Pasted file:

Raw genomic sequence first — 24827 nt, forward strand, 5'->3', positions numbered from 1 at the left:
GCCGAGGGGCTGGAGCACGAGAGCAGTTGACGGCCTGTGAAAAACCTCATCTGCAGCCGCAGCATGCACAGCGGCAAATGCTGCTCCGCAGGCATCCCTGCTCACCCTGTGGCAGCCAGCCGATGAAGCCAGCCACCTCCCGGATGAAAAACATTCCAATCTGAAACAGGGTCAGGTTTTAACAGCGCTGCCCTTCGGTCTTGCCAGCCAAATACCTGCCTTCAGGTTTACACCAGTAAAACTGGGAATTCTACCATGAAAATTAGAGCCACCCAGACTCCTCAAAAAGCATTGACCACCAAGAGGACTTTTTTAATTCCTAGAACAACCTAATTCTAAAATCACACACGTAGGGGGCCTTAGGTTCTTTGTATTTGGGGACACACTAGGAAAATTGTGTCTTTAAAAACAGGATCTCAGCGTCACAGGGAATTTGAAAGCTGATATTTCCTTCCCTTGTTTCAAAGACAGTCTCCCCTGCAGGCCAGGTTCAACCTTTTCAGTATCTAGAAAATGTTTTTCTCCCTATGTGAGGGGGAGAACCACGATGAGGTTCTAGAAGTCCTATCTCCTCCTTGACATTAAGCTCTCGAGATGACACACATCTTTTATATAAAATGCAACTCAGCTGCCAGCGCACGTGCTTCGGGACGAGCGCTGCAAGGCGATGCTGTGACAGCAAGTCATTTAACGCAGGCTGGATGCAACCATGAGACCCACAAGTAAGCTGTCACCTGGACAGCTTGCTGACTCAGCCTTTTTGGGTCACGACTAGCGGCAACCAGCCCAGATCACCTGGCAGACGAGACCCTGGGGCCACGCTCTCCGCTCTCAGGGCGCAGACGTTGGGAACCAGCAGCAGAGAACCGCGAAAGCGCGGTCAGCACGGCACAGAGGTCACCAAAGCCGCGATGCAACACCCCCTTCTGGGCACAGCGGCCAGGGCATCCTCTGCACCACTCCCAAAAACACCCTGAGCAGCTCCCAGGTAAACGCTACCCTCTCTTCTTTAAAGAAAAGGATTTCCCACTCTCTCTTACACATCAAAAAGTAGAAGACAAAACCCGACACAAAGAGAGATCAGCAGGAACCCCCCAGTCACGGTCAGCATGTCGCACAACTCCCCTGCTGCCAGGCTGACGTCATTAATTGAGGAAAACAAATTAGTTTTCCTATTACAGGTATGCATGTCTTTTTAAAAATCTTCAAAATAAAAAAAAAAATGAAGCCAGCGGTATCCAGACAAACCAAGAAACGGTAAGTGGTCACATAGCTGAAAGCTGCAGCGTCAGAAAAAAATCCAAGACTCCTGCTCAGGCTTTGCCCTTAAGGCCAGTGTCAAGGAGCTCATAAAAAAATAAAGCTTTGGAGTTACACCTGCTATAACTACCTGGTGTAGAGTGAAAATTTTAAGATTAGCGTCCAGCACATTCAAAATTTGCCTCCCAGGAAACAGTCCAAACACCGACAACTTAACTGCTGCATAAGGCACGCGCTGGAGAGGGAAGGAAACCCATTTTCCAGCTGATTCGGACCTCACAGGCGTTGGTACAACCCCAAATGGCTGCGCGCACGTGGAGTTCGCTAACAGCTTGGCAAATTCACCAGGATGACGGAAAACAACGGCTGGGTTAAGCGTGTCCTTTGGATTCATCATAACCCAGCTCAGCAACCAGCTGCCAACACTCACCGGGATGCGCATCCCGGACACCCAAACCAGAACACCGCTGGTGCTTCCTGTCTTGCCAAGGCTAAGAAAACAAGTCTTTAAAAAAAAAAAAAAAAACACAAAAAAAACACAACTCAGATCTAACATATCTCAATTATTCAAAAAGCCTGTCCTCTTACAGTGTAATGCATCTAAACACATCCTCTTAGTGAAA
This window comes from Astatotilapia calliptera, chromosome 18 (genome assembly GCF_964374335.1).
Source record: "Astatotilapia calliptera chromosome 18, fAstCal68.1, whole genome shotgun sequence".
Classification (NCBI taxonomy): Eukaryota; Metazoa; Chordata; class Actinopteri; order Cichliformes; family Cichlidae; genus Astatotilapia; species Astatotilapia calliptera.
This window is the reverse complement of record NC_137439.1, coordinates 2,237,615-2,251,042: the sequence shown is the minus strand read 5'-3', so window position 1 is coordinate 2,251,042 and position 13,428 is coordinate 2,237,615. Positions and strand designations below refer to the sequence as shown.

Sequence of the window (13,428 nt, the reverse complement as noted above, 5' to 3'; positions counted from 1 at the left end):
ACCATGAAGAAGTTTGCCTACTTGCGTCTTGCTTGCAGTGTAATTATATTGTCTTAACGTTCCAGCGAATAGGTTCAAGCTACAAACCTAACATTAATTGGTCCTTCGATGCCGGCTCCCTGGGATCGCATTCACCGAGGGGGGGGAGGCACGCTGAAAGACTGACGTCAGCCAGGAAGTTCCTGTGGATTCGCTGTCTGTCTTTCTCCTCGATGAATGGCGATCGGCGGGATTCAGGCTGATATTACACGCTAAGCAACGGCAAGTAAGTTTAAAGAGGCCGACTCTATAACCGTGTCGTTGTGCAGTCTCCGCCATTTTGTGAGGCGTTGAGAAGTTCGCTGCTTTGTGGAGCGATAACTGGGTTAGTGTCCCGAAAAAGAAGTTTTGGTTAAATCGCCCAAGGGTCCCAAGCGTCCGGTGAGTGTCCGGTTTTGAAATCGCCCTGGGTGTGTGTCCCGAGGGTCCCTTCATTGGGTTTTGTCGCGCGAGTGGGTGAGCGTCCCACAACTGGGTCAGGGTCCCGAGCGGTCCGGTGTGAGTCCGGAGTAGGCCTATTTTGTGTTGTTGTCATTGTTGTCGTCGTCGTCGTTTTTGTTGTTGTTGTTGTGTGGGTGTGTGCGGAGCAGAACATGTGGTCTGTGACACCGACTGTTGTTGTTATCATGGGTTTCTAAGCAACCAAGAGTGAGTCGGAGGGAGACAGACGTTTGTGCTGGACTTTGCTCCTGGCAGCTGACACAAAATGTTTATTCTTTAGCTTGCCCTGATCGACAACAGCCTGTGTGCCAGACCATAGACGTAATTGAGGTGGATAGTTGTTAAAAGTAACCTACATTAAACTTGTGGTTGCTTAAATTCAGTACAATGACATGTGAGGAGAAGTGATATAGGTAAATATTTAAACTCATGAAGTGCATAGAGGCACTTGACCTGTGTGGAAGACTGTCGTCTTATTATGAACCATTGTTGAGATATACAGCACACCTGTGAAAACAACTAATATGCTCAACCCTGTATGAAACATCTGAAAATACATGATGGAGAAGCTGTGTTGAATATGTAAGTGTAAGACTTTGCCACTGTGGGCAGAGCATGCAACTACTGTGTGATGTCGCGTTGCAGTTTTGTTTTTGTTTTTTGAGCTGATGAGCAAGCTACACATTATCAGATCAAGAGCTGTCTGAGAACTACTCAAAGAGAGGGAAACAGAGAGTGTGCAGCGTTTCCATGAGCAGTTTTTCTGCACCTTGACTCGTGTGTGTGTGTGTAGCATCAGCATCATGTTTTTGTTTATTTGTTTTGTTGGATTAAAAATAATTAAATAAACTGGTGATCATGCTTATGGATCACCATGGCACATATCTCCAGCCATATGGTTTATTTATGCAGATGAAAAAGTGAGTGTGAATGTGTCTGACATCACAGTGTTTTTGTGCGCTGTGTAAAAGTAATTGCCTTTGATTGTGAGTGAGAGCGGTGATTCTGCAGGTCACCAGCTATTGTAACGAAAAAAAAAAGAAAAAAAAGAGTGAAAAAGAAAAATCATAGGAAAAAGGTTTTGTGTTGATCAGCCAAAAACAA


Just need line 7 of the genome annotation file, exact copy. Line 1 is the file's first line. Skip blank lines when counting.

Sequence of the window (13,428 nt, the reverse complement as noted above, 5' to 3'; positions counted from 1 at the left end):